Thursday, March 29, 2007

The Perils of Parking

Lately, I've become increasingly interested in urban planning -- another missed opportunity for me, it seems -- so maybe none of this is as interesting to you as it is me. But, surely you've been stuck in downtown traffic and have fumed, 'Where the hell are all these people going!?! MOVE!!' If so, check out this astonishingly interesting Op-Ed in today's New York Times about the relationship between traffic congestion in cities and the search for a cheap curbside parking space. (As for me, I'm always content to take the first parking spot I find -- no matter if it results in a half-mile walk. It's not that I'm a responsible person, it's just that I'm not the model of patience.)

[A] surprising amount of traffic isn’t caused by people who are on their way somewhere. Rather, it is caused by those who have already arrived. Streets are clogged, in part, by drivers searching for a place to park.

[. . .]

When my students and I studied cruising for parking in a 15-block business district in Los Angeles, we found the average cruising time was 3.3 minutes, and the average cruising distance half a mile (about 2.5 times around the block). This may not sound like much, but with 470 parking meters in the district, and a turnover rate for curb parking of 17 cars per space per day, 8,000 cars park at the curb each weekday. Even a small amount of cruising time for each car adds up to a lot of traffic.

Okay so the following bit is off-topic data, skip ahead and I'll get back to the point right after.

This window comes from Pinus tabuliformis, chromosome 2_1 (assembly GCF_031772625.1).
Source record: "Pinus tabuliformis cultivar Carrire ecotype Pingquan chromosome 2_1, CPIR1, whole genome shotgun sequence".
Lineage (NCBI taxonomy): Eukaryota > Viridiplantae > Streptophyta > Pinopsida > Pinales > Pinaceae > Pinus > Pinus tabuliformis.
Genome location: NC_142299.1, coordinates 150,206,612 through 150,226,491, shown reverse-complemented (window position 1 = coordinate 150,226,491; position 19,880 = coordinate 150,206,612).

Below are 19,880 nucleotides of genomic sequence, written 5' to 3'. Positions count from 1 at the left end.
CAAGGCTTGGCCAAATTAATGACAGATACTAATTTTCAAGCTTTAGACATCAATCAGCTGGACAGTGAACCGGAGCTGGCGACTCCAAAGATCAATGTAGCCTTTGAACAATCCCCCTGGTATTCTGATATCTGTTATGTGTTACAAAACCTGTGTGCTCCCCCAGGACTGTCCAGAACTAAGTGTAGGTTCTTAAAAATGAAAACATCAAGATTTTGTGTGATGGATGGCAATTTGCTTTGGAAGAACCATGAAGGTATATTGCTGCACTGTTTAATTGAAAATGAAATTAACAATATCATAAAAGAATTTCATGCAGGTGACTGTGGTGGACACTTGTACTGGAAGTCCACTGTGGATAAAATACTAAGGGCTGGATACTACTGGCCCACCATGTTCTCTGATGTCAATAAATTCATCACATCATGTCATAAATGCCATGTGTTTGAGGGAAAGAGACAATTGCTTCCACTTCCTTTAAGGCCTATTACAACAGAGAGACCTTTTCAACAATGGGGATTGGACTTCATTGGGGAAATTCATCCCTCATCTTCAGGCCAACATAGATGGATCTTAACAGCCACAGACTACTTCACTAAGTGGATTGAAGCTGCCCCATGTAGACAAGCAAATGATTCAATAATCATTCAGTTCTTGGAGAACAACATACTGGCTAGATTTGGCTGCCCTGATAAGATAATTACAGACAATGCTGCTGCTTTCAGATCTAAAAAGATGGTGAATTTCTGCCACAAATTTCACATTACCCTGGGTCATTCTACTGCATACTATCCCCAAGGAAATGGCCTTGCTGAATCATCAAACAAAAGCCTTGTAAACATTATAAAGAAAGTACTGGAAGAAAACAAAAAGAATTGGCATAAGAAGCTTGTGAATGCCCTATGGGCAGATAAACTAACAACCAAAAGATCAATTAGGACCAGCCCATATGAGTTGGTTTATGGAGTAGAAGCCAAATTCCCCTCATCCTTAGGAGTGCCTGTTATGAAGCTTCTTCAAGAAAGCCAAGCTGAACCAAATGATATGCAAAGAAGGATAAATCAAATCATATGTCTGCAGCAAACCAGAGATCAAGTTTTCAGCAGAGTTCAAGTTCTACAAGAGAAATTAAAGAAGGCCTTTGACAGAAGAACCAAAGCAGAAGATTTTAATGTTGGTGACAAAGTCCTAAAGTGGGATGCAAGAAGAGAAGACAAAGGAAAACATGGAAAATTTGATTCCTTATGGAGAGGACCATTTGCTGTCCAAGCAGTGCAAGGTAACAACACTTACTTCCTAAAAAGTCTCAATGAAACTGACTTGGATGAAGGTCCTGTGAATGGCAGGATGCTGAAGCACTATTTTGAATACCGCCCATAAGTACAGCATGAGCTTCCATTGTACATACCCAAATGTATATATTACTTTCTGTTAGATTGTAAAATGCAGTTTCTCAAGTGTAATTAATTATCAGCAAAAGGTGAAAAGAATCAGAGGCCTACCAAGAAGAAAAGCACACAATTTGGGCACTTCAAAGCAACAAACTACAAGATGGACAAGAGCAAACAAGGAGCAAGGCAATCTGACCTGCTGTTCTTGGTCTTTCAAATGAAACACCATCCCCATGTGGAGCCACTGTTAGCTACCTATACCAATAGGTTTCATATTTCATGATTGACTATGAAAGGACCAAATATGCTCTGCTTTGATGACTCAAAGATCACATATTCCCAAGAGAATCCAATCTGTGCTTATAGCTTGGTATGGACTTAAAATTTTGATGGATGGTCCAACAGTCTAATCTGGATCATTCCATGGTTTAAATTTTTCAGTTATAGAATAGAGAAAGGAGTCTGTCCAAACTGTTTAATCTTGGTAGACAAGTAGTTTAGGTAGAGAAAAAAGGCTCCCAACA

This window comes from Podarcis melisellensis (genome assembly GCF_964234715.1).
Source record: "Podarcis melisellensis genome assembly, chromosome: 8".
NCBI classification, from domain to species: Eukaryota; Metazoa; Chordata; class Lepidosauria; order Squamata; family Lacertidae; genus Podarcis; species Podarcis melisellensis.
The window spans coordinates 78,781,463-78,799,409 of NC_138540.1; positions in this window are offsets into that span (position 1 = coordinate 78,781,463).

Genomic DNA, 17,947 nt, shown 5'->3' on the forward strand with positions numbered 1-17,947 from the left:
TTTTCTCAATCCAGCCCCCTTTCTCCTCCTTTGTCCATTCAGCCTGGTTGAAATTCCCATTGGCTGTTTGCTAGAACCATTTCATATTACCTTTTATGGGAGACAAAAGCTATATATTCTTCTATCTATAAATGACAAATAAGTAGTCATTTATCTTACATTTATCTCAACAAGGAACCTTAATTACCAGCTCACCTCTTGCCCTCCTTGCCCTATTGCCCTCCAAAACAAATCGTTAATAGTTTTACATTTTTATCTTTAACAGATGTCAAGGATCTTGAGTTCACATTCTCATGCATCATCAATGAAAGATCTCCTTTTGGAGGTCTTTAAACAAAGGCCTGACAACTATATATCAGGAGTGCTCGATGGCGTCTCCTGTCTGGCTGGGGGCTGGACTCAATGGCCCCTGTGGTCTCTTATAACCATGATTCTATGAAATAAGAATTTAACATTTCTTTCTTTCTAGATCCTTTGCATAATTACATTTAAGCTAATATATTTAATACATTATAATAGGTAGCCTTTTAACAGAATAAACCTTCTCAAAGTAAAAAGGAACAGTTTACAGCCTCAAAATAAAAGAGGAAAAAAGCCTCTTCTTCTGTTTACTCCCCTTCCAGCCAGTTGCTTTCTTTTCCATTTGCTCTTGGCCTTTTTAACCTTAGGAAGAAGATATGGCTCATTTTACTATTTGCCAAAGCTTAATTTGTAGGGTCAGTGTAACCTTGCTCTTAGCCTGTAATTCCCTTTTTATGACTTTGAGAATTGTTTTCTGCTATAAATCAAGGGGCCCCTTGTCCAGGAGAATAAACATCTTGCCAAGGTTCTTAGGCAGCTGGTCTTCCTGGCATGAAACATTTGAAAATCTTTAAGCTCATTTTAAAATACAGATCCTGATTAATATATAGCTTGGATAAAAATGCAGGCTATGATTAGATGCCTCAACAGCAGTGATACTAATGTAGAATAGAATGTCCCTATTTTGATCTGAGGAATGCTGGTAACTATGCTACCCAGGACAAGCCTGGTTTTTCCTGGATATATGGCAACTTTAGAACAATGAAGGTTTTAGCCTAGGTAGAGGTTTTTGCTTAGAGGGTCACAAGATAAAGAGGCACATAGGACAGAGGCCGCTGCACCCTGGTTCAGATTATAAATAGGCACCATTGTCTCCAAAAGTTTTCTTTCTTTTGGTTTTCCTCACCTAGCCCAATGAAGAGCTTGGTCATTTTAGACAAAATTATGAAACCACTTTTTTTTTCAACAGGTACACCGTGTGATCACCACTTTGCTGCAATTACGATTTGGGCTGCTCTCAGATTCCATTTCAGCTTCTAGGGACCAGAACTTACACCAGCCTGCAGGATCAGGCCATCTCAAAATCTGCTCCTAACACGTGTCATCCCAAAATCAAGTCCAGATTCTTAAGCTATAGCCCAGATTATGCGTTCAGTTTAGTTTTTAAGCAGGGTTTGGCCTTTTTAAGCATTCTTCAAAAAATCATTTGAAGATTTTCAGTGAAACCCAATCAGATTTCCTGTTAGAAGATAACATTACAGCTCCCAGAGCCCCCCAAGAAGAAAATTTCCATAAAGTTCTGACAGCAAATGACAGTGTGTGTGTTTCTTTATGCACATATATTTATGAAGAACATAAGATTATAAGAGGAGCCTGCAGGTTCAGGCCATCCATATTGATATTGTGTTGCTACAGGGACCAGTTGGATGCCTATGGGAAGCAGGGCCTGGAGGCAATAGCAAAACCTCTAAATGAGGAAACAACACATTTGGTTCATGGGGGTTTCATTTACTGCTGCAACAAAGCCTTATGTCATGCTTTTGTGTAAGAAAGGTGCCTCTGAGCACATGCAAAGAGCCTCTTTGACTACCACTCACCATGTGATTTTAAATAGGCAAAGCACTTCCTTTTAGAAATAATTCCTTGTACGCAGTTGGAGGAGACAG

Over the course of a year, the search for curb parking in this 15-block district created about 950,000 excess vehicle miles of travel — equivalent to 38 trips around the earth, or four trips to the moon. And here’s another inconvenient truth about underpriced curb parking: cruising those 950,000 miles wastes 47,000 gallons of gas and produces 730 tons of the greenhouse gas carbon dioxide. If all this happens in one small business district, imagine the cumulative effect of all cruising in the United States.

The writer's solution may seem unpalatable to some: increase the cost of curbside parking. But, all in all, I think his thinking is spot-on. We've accommodated the all-consuming culture of the car for far too long. This is but a token gesture in the right direction.